• Number of Accounts: This factor notes how many credit accounts you have. These include any credit product like credit cards or loans.
  • Amount Owed: This details your current debt relative to the available credit.

Though your income plays a part, what matters more is that you retain a healthy credit report through timely loan repayments. Hence, income amounts only indirectly affect the score.

Myth #4: More Debt Means A Lower Credit Score

While debt is never a good thing to have on your credit report, lenders and financial institutions don’t always focus on that when they decide whether to give you access to more lines of credit.

They generally focus on whether you manage these debts promptly and responsibly. Additionally, only the credit limit is put into the credit report, not the credit balance.

Since lending providers and banks do identity checks and access your credit data and personal credit score, they can see how often you have repaid loans and credit within your account.

These actions improve your chances to access more loans and reduce debt.

Myth #5: Defaults Stay On The Credit File Forever

Defaults occur when you miss more than one debt or credit payment, negatively affecting your credit score.

Though this does impact your credit data, the truth is that this default is removed from your credit report after five years, or seven years in case of a clear-out.

Credit reporting agencies focus more on how often you settle your defaults. If you previously had a default but have since paid it, it will show as a paid default on your credit report.

Paying off your defaults shows credit card companies and other lenders that you are actively trying to be financially stable.

Myth #6: Non-existent Or Limited Credit History Gives You A Good Credit Score

Since debt affects your score directly, it may be understandable to think that not having any history on your credit may help.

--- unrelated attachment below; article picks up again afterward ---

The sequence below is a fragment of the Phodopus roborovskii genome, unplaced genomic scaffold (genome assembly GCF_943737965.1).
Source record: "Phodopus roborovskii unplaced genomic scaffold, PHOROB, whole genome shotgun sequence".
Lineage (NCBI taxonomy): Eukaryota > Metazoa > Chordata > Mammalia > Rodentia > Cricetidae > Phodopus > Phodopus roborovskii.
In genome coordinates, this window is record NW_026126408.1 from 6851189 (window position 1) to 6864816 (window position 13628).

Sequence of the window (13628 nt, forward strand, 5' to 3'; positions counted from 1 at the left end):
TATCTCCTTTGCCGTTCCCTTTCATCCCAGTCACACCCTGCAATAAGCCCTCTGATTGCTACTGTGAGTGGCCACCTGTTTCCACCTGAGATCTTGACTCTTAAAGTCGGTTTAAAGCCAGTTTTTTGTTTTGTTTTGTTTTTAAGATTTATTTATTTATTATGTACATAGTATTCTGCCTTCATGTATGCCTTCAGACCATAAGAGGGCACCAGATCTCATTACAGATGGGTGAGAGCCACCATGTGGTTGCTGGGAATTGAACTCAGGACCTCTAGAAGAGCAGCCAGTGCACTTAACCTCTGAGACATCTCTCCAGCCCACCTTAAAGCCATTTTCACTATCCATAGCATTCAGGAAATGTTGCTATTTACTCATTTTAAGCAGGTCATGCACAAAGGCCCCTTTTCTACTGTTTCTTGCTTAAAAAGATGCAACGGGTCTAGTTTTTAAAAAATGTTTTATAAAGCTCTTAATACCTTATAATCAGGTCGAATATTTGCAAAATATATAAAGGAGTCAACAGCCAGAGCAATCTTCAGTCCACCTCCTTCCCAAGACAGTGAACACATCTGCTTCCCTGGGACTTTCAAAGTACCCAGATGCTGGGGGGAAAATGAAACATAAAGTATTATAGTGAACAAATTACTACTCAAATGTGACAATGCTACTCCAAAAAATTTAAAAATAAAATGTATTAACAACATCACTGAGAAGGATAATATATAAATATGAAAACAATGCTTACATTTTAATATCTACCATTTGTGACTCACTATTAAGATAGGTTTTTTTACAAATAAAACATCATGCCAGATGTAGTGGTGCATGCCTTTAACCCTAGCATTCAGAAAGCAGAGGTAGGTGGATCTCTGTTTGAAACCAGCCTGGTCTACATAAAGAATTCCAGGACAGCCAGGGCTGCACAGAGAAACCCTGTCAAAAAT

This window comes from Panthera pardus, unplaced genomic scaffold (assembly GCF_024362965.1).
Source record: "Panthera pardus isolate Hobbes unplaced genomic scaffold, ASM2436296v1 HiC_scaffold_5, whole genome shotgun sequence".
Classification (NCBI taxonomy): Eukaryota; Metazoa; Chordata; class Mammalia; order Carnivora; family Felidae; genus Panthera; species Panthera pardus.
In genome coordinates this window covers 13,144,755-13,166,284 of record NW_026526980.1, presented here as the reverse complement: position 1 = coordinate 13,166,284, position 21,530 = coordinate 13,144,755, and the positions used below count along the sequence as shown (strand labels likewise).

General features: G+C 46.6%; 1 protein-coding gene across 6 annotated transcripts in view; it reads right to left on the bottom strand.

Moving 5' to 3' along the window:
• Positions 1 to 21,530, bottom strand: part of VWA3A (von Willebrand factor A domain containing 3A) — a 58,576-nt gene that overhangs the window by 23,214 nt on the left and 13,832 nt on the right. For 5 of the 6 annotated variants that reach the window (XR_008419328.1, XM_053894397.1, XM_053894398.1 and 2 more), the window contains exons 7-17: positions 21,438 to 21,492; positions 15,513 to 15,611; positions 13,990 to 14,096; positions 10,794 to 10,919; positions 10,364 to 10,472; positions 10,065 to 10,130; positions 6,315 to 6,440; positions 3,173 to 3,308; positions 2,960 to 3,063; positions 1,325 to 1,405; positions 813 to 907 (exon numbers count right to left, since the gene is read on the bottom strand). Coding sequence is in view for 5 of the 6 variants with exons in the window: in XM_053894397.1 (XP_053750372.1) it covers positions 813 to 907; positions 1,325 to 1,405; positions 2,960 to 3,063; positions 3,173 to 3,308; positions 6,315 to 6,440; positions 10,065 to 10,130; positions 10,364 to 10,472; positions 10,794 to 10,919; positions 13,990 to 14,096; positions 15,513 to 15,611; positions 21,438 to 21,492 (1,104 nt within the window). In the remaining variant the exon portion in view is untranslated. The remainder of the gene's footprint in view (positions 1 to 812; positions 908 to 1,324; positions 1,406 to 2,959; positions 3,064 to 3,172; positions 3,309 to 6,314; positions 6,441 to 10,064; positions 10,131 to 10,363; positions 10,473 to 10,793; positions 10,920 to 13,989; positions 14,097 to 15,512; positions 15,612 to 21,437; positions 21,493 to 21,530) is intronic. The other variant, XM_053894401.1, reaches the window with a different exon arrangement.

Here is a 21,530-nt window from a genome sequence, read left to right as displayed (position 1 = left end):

However, it does the opposite. Institutions need to know that you have been responsible when provided access to credit in the past to know whether to lend to you.

At the same time, this does not mean you have to purposefully get into debt and repay it. Simply being on a utility bill or paying off a phone bill can already show that these financial institutions can lend money to you.

It is essential to strike a healthy balance on your credit history to avoid negatively impacting your credit score.

Myth #7: Enquiries Won’t Affect Your Credit Score

When making credit applications, lenders do a hard enquiry. Too many of these enquiries will negatively affect your score.

Whether done by utility providers or requested for other loan types, these enquiries are crucial for avoiding identity theft and checking that you can manage financial products.

Every credit enquiry causes a dip in your score. It is crucial to wait a few months between requests to avoid further affecting the score.


Understanding credit score myths is crucial when analysing and improving your score. By ensuring you maintain a good credit history and repaying any outstanding loans, you should be able to get further finance for your business, provided you meet all of the lender’s criteria. 

If you need a loan to increase your business’s growth, consider contacting our experts at Lumi. We’re a leading provider of flexible business loans, which we can tailor to your business’s unique needs. 

Got more questions? Reach out to our team via phone at 1300 005 864 or email sales@lumi.com.au. If you’re ready to apply, click here

Post Author: Sally Le